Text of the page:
No Nigerian athlete can erase my 33-year-old record for now, says Alli
• ‘Agbebaku’s triple jump record has stayed for too long’
Three-time Olympian, Yusuf Alli, does not see any Nigerian athlete breaking his 33-year-old long jump record soon. Alli, who is the chairman of Edo Sports Commission, was the ‘commander-in-chief’ in African athletics in his active days, particularly in long jump, in which he continually broke barriers.
He was recently named the coordinator of Team Nigeria to the 2022 Commonwealth Games in Birmingham, England. Apart from being a three-time Olympian, Alli is best remembered for his gold medal at Auckland ‘90 Commonwealth Games.
Till date, Alli’s Personal Best of 8.27 metres, which he set in 1989 during the African Athletics Championships in Lagos, still stands as Nigeria’s record in the event.
But the longest national record still standing on the archives of the Athletics Federation of Nigeria (AFN) is the triple jump 17.26 meters set by Ajayi Agbebaku in Edmonton, Canada, in 1983.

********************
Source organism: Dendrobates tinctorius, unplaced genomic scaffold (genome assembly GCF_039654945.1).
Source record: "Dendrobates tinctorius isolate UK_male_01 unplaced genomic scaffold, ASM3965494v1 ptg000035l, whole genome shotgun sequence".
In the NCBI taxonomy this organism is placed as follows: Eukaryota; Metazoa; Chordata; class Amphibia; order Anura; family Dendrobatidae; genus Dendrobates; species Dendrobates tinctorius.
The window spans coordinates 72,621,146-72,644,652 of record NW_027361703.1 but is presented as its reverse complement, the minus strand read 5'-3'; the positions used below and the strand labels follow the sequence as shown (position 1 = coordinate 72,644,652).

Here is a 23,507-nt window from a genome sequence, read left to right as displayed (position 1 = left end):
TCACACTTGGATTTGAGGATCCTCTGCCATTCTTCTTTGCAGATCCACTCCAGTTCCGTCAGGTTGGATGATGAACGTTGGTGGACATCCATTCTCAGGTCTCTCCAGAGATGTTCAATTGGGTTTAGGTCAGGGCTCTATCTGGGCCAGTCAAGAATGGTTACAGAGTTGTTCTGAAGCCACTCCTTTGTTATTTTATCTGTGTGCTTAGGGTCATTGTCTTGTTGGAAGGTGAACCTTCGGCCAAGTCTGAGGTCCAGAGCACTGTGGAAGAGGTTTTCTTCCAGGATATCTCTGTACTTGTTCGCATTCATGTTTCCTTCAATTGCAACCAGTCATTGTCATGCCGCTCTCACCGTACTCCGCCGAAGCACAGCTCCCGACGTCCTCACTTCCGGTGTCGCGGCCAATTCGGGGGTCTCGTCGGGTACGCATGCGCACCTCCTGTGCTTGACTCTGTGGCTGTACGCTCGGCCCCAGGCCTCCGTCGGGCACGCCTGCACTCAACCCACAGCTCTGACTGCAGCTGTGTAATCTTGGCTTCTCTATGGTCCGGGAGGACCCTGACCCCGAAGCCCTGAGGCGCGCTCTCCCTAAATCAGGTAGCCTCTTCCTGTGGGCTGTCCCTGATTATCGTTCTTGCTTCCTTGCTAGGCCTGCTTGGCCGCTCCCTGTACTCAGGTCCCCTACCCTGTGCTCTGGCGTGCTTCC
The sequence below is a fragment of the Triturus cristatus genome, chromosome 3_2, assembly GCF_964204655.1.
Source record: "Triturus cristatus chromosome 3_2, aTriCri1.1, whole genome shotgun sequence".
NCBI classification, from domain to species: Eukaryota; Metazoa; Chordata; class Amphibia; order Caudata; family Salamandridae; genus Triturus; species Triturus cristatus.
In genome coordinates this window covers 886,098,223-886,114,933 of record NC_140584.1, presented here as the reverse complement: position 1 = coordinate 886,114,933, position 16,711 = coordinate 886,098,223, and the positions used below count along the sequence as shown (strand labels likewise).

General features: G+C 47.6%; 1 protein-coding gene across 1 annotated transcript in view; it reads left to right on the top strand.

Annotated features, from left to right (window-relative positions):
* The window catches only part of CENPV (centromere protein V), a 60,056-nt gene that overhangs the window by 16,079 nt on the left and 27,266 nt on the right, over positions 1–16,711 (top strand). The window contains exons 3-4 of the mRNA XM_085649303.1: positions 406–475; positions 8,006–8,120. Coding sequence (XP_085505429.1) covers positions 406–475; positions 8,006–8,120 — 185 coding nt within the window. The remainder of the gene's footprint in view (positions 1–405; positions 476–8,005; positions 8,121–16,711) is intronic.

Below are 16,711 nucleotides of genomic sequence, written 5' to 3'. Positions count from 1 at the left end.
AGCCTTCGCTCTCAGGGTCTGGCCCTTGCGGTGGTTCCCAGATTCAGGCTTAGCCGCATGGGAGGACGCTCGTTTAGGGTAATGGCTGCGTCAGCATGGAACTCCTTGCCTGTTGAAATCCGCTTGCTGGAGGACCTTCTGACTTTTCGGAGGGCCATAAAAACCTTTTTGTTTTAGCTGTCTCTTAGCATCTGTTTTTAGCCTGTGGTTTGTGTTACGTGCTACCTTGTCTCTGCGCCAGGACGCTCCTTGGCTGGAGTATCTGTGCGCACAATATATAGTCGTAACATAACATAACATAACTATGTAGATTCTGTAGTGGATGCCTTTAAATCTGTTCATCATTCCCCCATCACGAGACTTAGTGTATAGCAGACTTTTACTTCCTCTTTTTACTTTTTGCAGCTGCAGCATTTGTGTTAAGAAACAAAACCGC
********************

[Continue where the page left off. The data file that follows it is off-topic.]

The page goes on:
Speaking with The Guardian, yesterday, Alli said he does not see any Nigerian athlete erasing his record soon, adding, “it is a big challenge for them, but sincerely speaking, I don’t see any one breaking my record now.”
Apart from dominating the long jump in Africa, Alli also holds school records for the long jump – both indoor and outdoor (set in 1984 and 1983) respectively for the University of Missouri in the United States.
Alli, who was African captain and longest Nigeria captain, said it would take great determination from a Nigerian athlete to break his long jump record.
“For now, it is one of the only two national records still standing in Nigerian athletics,” Alli said. “In this era of athletes breaking existing national records, I am looking forward to seeing these two records set by Agbebaku and myself broken. But as I pointed out earlier, I don’t see that happening very soon,” Alli said.
The Guardian recalls that in the build up to the Tokyo Olympic Games, Ese Brume broke Chioma Ajunwa’s Atlanta ’96 Olympics record of 7.12 metres with a jump of 7.17 metres during a competition in the U.S. And barely one month after U.S.-based Nigerian sprinter, Favour Ofili, broke Blessing Okagbare’s 200 metres National Record, another Nigerian, Nathaniel Ezekiel, broke Henry Amike’s 35-year-old 400 metres Hurdles National Record to win the Big 12 title in Texas last weekend. He stormed to a massive Personal Best (PB) of 48.42 seconds to break Amike’s National Record (NR) that was set in 1987.